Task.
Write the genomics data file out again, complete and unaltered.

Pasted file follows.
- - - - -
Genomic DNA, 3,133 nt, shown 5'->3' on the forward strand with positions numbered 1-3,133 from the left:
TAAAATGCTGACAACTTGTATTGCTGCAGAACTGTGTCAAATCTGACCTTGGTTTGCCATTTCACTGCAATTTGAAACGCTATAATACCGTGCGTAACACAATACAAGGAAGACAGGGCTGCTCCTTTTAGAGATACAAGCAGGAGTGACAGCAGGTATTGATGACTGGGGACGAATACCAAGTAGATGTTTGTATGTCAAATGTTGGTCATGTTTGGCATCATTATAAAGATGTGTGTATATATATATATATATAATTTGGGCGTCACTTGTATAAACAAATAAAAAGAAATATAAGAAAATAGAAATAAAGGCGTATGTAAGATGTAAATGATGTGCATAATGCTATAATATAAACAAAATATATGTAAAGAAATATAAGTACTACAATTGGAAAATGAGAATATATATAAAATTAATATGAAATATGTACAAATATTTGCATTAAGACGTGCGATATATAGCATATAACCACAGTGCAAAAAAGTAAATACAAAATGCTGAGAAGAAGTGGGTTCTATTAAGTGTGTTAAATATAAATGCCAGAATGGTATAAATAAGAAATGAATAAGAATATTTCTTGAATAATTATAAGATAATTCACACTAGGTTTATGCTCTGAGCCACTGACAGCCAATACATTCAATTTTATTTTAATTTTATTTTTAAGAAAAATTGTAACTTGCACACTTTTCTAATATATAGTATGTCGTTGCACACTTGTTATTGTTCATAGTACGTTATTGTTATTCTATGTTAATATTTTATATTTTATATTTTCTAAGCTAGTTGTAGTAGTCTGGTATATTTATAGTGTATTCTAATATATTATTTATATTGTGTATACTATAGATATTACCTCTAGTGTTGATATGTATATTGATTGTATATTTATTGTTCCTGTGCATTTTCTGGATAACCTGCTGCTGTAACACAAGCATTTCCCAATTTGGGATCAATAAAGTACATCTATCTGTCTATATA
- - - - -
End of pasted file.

Genomic DNA, 3,133 nt, shown 5'->3' on the forward strand with positions numbered 1-3,133 from the left:
TAAAATGCTGACAACTTGTATTGCTGCAGAACTGTGTCAAATCTGACCTTGGTTTGCCATTTCACTGCAATTTGAAACGCTATAATACCGTGCGTAACACAATACAAGGAAGACAGGGCTGCTCCTTTTAGAGATACAAGCAGGAGTGACAGCAGGTATTGATGACTGGGGACGAATACCAAGTAGATGTTTGTATGTCAAATGTTGGTCATGTTTGGCATCATTATAAAGATGTGTGTATATATATATATATATAATTTGGGCGTCACTTGTATAAACAAATAAAAAGAAATATAAGAAAATAGAAATAAAGGCGTATGTAAGATGTAAATGATGTGCATAATGCTATAATATAAACAAAATATATGTAAAGAAATATAAGTACTACAATTGGAAAATGAGAATATATATAAAATTAATATGAAATATGTACAAATATTTGCATTAAGACGTGCGATATATAGCATATAACCACAGTGCAAAAAAGTAAATACAAAATGCTGAGAAGAAGTGGGTTCTATTAAGTGTGTTAAATATAAATGCCAGAATGGTATAAATAAGAAATGAATAAGAATATTTCTTGAATAATTATAAGATAATTCACACTAGGTTTATGCTCTGAGCCACTGACAGCCAATACATTCAATTTTATTTTAATTTTATTTTTAAGAAAAATTGTAACTTGCACACTTTTCTAATATATAGTATGTCGTTGCACACTTGTTATTGTTCATAGTACGTTATTGTTATTCTATGTTAATATTTTATATTTTATATTTTCTAAGCTAGTTGTAGTAGTCTGGTATATTTATAGTGTATTCTAATATATTATTTATATTGTGTATACTATAGATATTACCTCTAGTGTTGATATGTATATTGATTGTATATTTATTGTTCCTGTGCATTTTCTGGATAACCTGCTGCTGTAACACAAGCATTTCCCAATTTGGGATCAATAAAGTACATCTATCTGTCTATATA